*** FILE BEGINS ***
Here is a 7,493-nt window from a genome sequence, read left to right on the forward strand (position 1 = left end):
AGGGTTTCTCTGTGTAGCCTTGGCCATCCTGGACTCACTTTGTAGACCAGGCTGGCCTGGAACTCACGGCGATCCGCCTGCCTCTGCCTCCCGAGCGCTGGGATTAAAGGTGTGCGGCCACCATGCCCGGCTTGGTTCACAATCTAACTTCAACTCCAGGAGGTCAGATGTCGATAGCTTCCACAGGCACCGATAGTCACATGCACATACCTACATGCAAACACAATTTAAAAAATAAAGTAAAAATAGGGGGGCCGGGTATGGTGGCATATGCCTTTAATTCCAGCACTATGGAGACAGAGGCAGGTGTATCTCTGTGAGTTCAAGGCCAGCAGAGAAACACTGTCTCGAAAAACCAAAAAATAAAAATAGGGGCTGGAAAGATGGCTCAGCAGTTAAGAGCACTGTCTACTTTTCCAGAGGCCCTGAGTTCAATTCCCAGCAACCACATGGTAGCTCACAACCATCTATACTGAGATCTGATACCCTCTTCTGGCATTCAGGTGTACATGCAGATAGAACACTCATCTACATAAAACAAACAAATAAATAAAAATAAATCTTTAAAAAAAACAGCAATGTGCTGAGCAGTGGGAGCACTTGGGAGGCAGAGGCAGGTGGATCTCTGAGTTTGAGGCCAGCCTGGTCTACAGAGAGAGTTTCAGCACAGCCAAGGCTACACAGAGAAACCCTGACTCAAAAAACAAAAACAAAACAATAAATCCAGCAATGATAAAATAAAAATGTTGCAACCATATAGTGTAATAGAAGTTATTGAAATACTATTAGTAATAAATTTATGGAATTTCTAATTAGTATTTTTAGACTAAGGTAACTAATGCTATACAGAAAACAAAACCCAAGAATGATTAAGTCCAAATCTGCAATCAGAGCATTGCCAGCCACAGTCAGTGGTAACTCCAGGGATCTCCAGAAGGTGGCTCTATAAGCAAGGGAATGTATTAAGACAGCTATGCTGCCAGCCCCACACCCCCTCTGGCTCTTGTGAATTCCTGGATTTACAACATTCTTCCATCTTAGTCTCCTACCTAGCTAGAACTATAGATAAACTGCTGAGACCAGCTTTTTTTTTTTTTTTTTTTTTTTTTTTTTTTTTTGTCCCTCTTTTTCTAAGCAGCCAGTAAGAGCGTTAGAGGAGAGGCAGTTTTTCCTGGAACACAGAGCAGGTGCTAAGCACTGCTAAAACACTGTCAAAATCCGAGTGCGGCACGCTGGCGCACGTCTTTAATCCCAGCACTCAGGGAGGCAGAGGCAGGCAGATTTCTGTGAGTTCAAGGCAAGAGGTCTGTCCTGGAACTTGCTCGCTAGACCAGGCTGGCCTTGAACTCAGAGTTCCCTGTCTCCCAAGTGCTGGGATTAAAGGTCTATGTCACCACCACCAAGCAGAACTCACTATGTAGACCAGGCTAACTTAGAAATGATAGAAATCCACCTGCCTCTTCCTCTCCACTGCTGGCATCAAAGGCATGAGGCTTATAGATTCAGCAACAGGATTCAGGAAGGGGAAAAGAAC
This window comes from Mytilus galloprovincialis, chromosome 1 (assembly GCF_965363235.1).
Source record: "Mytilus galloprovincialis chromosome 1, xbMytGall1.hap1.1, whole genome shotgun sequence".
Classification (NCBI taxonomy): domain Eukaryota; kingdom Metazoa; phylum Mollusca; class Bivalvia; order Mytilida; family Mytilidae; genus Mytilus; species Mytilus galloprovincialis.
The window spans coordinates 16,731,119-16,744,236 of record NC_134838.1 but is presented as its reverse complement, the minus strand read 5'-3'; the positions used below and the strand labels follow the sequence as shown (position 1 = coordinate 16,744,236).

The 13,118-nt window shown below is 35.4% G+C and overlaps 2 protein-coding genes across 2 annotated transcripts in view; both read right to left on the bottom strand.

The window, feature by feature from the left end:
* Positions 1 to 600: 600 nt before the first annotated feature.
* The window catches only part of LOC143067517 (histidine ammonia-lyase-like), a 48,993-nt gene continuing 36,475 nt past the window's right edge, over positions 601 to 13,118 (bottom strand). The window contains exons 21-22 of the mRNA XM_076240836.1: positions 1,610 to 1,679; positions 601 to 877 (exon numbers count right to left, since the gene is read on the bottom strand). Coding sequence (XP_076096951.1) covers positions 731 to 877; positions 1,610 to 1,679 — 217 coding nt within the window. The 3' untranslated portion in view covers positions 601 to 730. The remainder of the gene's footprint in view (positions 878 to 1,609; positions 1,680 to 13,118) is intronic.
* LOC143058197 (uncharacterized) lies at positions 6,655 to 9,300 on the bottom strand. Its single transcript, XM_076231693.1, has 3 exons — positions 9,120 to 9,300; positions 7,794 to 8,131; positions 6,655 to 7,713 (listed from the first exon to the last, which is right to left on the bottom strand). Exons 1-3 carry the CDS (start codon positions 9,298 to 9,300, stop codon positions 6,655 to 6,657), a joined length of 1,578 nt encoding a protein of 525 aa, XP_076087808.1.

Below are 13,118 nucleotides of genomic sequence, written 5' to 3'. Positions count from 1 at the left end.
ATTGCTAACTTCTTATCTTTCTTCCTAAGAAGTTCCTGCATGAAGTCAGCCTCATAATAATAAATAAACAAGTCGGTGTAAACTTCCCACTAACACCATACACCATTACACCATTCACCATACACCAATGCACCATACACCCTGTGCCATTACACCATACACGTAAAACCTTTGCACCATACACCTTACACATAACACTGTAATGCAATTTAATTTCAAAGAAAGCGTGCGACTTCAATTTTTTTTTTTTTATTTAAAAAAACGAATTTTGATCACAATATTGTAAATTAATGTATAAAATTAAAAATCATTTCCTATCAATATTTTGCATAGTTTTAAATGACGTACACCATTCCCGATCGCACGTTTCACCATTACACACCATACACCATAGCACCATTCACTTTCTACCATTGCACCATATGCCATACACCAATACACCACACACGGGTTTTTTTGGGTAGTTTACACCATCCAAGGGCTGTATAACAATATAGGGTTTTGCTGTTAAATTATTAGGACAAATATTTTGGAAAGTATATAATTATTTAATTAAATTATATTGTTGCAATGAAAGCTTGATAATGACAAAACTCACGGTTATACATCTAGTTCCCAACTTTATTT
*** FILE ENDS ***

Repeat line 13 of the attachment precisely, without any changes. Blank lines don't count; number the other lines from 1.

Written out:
ATTGCTAACTTCTTATCTTTCTTCCTAAGAAGTTCCTGCATGAAGTCAGCCTCATAATAATAAATAAACAAGTCGGTGTAAACTTCCCACTAACACCATACACCATTACACCATTCACCATACACCAATGCACCATACACCCTGTGCCATTACACCATACACGTAAAACCTTTGCACCATACACCTTACACATAACACTGTAATGCAATTTAATTTCAAAGAAAGCGTGCGACTTCAATTTTTTTTTTTTTATTTAAAAAAACGAATTTTGATCACAATATTGTAAATTAATGTATAAAATTAAAAATCATTTCCTATCAATATTTTGCATAGTTTTAAATGACGTACACCATTCCCGATCGCACGTTTCACCATTACACACCATACACCATAGCACCATTCACTTTCTACCATTGCACCATATGCCATACACCAATACACCACACACGGGTTTTTTTGGGTAGTTTACACCATCCAAGGGCTGTATAACAATATAGGGTTTTGCTGTTAAATTATTAGGACAAATATTTTGGAAAGTATATAATTATTTAATTAAATTATATTGTTGCAATGAAAGCTTGATAATGACAAAACTCACGGTTATACATCTAGTTCCCAACTTTATTT